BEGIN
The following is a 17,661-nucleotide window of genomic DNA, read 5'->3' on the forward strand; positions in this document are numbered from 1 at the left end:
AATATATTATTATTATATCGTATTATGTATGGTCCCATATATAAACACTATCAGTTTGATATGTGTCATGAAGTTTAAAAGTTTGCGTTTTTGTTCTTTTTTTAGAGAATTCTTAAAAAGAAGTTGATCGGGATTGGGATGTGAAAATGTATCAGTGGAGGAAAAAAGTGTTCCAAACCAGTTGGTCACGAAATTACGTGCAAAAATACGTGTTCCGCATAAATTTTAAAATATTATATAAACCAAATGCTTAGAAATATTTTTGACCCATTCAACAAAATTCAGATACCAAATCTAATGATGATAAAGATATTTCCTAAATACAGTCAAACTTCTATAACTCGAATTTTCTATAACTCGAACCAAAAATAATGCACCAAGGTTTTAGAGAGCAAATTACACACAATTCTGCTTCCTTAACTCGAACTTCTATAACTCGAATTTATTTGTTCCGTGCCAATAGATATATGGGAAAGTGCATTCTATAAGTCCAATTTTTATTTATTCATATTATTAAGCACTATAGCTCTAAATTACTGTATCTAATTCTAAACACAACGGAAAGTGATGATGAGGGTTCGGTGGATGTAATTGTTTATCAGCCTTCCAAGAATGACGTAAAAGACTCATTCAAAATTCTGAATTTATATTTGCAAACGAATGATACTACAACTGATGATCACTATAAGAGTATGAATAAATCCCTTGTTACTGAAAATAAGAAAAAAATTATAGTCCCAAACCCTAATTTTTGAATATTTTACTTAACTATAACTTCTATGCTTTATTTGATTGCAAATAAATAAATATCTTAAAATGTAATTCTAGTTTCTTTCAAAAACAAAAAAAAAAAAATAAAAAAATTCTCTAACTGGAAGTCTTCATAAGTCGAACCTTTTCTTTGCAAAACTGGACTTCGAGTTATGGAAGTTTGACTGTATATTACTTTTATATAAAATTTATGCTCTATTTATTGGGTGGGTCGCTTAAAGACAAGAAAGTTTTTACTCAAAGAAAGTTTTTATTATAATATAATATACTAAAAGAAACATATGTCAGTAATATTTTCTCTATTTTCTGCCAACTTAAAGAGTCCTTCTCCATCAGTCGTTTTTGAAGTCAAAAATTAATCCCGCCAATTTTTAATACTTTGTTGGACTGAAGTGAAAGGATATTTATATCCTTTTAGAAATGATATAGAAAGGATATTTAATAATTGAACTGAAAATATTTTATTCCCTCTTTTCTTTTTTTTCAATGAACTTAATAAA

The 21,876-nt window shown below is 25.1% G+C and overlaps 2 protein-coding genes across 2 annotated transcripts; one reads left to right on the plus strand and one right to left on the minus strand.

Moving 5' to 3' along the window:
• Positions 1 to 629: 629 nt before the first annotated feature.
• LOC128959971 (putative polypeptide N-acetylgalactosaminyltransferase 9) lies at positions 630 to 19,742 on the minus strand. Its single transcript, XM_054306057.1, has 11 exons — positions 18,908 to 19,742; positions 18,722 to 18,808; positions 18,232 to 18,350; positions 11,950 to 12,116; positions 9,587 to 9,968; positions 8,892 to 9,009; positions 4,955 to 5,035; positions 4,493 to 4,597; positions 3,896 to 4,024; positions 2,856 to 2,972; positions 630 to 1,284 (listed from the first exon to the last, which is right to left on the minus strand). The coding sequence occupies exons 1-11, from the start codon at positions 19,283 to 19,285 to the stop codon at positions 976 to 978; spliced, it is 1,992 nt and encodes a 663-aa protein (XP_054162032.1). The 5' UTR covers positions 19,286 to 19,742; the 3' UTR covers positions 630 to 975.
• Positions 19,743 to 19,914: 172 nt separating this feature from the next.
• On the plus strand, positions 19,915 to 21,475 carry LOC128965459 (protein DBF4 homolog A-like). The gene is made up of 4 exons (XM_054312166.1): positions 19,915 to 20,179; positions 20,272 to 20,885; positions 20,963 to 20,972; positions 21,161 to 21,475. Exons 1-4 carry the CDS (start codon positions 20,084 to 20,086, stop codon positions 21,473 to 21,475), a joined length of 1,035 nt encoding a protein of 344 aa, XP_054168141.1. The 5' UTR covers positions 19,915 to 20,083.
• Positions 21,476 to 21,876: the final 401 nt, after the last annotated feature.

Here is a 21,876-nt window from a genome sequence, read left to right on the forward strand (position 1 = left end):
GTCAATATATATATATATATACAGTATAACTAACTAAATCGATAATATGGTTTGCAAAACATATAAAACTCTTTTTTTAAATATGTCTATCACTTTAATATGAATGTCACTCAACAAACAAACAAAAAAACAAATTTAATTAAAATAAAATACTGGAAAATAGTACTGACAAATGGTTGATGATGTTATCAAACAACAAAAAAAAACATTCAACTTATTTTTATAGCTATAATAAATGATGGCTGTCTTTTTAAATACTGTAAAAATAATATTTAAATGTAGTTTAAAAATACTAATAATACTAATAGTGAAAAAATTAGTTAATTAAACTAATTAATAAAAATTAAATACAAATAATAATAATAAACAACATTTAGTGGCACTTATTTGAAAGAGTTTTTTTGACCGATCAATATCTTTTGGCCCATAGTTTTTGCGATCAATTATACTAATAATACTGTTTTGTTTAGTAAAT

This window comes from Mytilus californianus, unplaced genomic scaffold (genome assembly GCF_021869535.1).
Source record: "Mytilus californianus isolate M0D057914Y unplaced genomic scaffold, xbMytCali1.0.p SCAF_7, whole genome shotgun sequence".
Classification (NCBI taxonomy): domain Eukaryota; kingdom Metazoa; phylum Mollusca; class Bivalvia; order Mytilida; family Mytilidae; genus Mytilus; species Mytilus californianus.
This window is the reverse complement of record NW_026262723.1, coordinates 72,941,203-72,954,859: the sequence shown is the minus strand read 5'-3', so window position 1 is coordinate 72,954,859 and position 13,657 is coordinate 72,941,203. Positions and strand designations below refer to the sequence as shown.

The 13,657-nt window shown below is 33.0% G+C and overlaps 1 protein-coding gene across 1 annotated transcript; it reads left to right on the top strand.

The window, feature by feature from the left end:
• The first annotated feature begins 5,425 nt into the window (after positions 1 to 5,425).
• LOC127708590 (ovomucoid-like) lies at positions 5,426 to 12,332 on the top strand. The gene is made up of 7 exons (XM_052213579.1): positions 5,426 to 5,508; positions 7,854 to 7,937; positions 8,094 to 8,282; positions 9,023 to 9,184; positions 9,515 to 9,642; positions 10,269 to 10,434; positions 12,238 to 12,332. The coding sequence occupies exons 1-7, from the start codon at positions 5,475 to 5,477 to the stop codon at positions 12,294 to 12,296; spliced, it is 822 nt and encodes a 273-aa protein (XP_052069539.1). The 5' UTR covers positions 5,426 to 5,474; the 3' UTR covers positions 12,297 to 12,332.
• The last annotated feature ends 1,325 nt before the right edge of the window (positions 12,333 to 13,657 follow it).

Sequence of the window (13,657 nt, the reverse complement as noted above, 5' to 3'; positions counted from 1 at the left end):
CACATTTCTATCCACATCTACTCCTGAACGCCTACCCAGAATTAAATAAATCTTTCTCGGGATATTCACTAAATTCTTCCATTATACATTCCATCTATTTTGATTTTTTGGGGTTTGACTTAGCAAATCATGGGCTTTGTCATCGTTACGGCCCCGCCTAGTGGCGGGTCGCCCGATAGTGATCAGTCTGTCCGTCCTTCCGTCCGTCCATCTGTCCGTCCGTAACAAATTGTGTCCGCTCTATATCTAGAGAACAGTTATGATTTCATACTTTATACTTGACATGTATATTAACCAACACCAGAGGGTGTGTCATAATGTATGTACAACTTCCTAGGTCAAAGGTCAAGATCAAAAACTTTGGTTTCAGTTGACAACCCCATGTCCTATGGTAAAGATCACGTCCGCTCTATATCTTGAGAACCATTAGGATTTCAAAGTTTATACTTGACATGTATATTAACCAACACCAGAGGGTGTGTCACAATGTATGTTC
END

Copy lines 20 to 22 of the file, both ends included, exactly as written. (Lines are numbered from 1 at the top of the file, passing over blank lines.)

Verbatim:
• The last annotated feature ends 1,325 nt before the right edge of the window (positions 12,333 to 13,657 follow it).

Sequence of the window (13,657 nt, the reverse complement as noted above, 5' to 3'; positions counted from 1 at the left end):
CACATTTCTATCCACATCTACTCCTGAACGCCTACCCAGAATTAAATAAATCTTTCTCGGGATATTCACTAAATTCTTCCATTATACATTCCATCTATTTTGATTTTTTGGGGTTTGACTTAGCAAATCATGGGCTTTGTCATCGTTACGGCCCCGCCTAGTGGCGGGTCGCCCGATAGTGATCAGTCTGTCCGTCCTTCCGTCCGTCCATCTGTCCGTCCGTAACAAATTGTGTCCGCTCTATATCTAGAGAACAGTTATGATTTCATACTTTATACTTGACATGTATATTAACCAACACCAGAGGGTGTGTCATAATGTATGTACAACTTCCTAGGTCAAAGGTCAAGATCAAAAACTTTGGTTTCAGTTGACAACCCCATGTCCTATGGTAAAGATCACGTCCGCTCTATATCTTGAGAACCATTAGGATTTCAAAGTTTATACTTGACATGTATATTAACCAACACCAGAGGGTGTGTCACAATGTATGTTC